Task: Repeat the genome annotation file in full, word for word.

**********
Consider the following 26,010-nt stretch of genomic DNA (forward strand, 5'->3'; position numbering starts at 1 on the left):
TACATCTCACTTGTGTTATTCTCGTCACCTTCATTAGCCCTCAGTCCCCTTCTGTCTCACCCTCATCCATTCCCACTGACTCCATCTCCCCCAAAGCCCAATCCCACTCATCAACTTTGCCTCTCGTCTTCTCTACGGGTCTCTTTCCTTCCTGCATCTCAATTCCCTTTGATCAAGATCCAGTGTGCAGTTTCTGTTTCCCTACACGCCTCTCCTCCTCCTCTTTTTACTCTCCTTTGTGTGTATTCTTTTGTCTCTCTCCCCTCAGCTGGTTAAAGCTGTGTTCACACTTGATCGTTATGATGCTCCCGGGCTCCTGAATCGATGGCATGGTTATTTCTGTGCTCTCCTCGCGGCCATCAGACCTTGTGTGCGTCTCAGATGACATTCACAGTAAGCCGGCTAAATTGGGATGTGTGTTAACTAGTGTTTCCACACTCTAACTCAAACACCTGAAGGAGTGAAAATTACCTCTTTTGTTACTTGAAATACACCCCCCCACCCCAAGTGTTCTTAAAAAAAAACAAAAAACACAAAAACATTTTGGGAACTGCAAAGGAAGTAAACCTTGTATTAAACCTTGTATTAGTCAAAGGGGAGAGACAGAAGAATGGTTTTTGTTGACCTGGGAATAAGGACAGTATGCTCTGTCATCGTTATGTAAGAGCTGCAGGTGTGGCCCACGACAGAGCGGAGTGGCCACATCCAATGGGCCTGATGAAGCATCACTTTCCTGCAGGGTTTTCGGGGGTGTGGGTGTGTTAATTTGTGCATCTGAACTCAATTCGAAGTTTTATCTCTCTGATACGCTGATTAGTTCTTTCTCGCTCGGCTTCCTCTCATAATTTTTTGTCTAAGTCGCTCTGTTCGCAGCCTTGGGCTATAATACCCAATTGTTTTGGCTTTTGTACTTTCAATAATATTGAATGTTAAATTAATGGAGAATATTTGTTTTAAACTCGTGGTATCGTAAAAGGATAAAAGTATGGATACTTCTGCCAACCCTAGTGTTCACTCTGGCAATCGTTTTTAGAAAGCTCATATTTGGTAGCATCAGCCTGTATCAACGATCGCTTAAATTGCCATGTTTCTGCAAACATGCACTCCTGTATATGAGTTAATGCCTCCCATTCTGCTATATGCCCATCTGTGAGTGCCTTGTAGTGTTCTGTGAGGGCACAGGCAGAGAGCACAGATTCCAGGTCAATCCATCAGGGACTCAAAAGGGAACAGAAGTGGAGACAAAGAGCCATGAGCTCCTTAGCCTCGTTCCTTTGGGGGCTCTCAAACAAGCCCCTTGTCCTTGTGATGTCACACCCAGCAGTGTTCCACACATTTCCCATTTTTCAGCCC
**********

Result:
Consider the following 26,010-nt stretch of genomic DNA (forward strand, 5'->3'; position numbering starts at 1 on the left):
TACATCTCACTTGTGTTATTCTCGTCACCTTCATTAGCCCTCAGTCCCCTTCTGTCTCACCCTCATCCATTCCCACTGACTCCATCTCCCCCAAAGCCCAATCCCACTCATCAACTTTGCCTCTCGTCTTCTCTACGGGTCTCTTTCCTTCCTGCATCTCAATTCCCTTTGATCAAGATCCAGTGTGCAGTTTCTGTTTCCCTACACGCCTCTCCTCCTCCTCTTTTTACTCTCCTTTGTGTGTATTCTTTTGTCTCTCTCCCCTCAGCTGGTTAAAGCTGTGTTCACACTTGATCGTTATGATGCTCCCGGGCTCCTGAATCGATGGCATGGTTATTTCTGTGCTCTCCTCGCGGCCATCAGACCTTGTGTGCGTCTCAGATGACATTCACAGTAAGCCGGCTAAATTGGGATGTGTGTTAACTAGTGTTTCCACACTCTAACTCAAACACCTGAAGGAGTGAAAATTACCTCTTTTGTTACTTGAAATACACCCCCCCACCCCAAGTGTTCTTAAAAAAAAACAAAAAACACAAAAACATTTTGGGAACTGCAAAGGAAGTAAACCTTGTATTAAACCTTGTATTAGTCAAAGGGGAGAGACAGAAGAATGGTTTTTGTTGACCTGGGAATAAGGACAGTATGCTCTGTCATCGTTATGTAAGAGCTGCAGGTGTGGCCCACGACAGAGCGGAGTGGCCACATCCAATGGGCCTGATGAAGCATCACTTTCCTGCAGGGTTTTCGGGGGTGTGGGTGTGTTAATTTGTGCATCTGAACTCAATTCGAAGTTTTATCTCTCTGATACGCTGATTAGTTCTTTCTCGCTCGGCTTCCTCTCATAATTTTTTGTCTAAGTCGCTCTGTTCGCAGCCTTGGGCTATAATACCCAATTGTTTTGGCTTTTGTACTTTCAATAATATTGAATGTTAAATTAATGGAGAATATTTGTTTTAAACTCGTGGTATCGTAAAAGGATAAAAGTATGGATACTTCTGCCAACCCTAGTGTTCACTCTGGCAATCGTTTTTAGAAAGCTCATATTTGGTAGCATCAGCCTGTATCAACGATCGCTTAAATTGCCATGTTTCTGCAAACATGCACTCCTGTATATGAGTTAATGCCTCCCATTCTGCTATATGCCCATCTGTGAGTGCCTTGTAGTGTTCTGTGAGGGCACAGGCAGAGAGCACAGATTCCAGGTCAATCCATCAGGGACTCAAAAGGGAACAGAAGTGGAGACAAAGAGCCATGAGCTCCTTAGCCTCGTTCCTTTGGGGGCTCTCAAACAAGCCCCTTGTCCTTGTGATGTCACACCCAGCAGTGTTCCACACATTTCCCATTTTTCAGCCC